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When to Decline a Modeling Booking

It's essential to grasp that the modeling industry, like any other profession, has less glamorous aspects. There are times when you might be asked to do things that don't align with your personal preferences. It's not always the glitz and glamor that many envision. 

But since bookings can be very inconsistent and you usually aren't sure when your next job will be, saying no to a paid booking feels wrong. Many models think they should accept any booking that comes their way, but that isn't always the case…

Fashion model sitting in front of a white wall holding green glasses
Photo by Adrien King

While having a great work ethic isn't bad, you should never be so eager to accept a booking that you set aside your morals or safety for that job. Sometimes, situations arise where saying "no" is a much better move for you.

So, when is it best to decline a booking?

When it violates your beliefs or morals.

Regarding your religious beliefs, cultural practices, or moral boundaries, you should never feel like you have to accept a booking for a job that requires you to push or cross those limits. Models may refuse to pose nude/implied or do ads for furs, alcohol, or cigarettes because it goes against their morals or religion. Others may decline to do any political ads or work with specific brands because they don't want to be associated with a campaign they disagree with. Not only do you need to stand true to what you believe in and maintain your boundaries, you also won't be able to give 100% to the project if it's not something you support or feel good about in your personal life.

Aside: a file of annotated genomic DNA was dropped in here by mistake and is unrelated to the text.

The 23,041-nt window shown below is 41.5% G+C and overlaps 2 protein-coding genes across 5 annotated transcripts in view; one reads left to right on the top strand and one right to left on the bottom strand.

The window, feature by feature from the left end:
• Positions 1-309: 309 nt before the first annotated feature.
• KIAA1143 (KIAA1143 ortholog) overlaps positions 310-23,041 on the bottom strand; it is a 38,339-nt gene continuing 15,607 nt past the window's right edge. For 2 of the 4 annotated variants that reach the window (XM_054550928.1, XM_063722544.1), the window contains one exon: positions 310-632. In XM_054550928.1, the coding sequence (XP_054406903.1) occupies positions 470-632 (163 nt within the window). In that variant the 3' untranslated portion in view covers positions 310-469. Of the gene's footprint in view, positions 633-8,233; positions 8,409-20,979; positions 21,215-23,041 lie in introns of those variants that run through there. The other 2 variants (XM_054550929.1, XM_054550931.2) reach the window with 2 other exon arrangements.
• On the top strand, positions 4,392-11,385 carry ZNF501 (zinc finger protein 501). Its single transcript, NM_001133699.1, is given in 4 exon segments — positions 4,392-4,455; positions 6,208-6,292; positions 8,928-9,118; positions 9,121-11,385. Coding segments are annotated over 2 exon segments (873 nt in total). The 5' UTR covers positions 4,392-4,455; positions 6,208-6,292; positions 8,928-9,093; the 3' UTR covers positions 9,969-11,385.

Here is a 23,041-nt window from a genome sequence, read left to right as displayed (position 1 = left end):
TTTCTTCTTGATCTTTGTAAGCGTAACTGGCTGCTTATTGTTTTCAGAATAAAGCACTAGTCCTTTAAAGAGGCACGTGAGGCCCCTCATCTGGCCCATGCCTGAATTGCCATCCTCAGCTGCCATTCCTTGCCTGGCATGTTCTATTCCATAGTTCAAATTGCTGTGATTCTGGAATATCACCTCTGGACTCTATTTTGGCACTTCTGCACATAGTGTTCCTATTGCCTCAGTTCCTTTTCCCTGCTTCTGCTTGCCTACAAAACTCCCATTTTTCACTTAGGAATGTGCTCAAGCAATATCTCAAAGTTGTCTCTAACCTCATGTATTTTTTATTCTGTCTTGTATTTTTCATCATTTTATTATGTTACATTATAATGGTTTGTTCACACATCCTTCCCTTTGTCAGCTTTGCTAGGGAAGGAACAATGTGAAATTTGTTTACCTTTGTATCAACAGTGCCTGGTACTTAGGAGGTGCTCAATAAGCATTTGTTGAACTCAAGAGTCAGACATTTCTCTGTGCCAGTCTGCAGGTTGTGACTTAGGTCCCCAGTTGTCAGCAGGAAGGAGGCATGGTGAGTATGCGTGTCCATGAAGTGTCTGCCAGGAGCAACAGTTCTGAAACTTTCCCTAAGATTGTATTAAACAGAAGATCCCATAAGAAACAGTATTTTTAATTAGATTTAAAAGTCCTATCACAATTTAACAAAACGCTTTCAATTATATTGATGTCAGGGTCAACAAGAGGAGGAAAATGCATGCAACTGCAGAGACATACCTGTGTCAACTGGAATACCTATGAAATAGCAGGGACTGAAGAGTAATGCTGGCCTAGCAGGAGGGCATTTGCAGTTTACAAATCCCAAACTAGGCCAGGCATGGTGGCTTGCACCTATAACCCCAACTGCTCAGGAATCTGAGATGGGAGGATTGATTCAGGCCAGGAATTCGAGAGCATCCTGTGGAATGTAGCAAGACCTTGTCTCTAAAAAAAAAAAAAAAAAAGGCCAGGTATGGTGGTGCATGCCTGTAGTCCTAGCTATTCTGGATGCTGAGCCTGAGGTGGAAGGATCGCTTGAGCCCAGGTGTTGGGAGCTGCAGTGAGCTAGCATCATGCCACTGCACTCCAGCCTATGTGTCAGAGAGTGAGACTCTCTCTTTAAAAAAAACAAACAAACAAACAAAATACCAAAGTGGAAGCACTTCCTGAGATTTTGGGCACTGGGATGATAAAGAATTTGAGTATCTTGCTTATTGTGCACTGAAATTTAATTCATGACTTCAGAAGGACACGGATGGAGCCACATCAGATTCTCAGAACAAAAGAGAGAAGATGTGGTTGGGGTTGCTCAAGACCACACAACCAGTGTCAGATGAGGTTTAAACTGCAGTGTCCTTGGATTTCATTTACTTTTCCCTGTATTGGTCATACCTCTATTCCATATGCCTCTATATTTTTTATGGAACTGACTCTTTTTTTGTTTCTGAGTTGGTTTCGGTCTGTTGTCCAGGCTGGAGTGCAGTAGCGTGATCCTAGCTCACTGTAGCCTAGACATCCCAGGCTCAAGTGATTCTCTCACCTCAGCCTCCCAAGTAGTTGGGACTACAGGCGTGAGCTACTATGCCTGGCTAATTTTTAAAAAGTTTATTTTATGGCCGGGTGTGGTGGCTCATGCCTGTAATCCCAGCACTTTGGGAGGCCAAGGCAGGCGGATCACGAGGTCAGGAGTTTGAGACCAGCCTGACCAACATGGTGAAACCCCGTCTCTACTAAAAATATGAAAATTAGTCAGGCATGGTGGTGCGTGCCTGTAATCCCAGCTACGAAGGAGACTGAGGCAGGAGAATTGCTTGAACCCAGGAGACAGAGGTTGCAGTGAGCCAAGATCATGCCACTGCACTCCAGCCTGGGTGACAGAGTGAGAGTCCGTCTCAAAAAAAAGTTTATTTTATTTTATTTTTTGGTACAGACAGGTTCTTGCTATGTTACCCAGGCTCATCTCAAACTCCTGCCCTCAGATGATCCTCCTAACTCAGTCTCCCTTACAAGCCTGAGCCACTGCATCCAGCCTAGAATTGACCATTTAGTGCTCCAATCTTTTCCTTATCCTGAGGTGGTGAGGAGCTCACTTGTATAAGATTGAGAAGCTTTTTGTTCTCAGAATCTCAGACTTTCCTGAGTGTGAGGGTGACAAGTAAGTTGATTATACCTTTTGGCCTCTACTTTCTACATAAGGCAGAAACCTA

Being upfront with your agency about what you are uncomfortable with can help prevent these situations from happening. They will refrain from submitting you for jobs that they know would make you uncomfortable.

If the photographer, brand, or production team has a bad reputation.

If word has gotten out that a particular photographer or band has a history of mistreating or taking advantage of their models while on set, it's almost always best to decline jobs with them, even if they pay well. No money is worth being belittled or possibly put into an unsafe situation on set.

If the pay isn't worth the hassle.

While a paid booking can be hard to turn down, if you look at all that would be involved with the shoot and realize that the pay isn't quite up to par with what is being asked of you, it's probably best to decline the booking. If it is a low-budget project and you're required to drive a long distance to the shoot location, show up camera-ready, and provide a lot of your own wardrobe, the shoot likely wouldn't be worth all the extra work and expense required to participate. 

Another scenario would be if you have to take off from your regular job or miss an important class at school, you want to make sure the booking is fully worth missing out on those things. 

If it could affect future bookings.

In the commercial modeling world, your previous jobs can significantly affect your future bookings. Even though a model's job is to transform into whatever character is needed for that particular project, models are often unfairly stereotyped by their previous work. What may have been a harmless bikini ad displayed in a men's magazine can turn off clients' booking models for a more family-oriented project. It can also work in reverse, where if most of your previous work has been family lifestyle ads, you may be passed over for more editorial bookings. 

Some clients also have clauses in their contracts that prohibit models from working for a similar or competing company/brand within a specific timeframe, which can significantly impact the work you can do. If you do a Nike campaign, it is highly unlikely that Under Armor will want to use you in their campaign while that Nike ad is still running since they are competing brands.

When Your Gut Says No

If you have a booking and, for some reason,  just have a bad feeling about it, you should strongly consider canceling it. If it was a booking through your agency, a phone call with your agent could help clear your doubt (or confirm that your unease is justified) and help you work through whether or not you should do the booking or be replaced by a different model. 

Your "off" feeling might be nothing, but it also might be something. It's always better to trust your gut than to put yourself in a situation that makes you uncomfortable or could cause problems for you and your career down the road.


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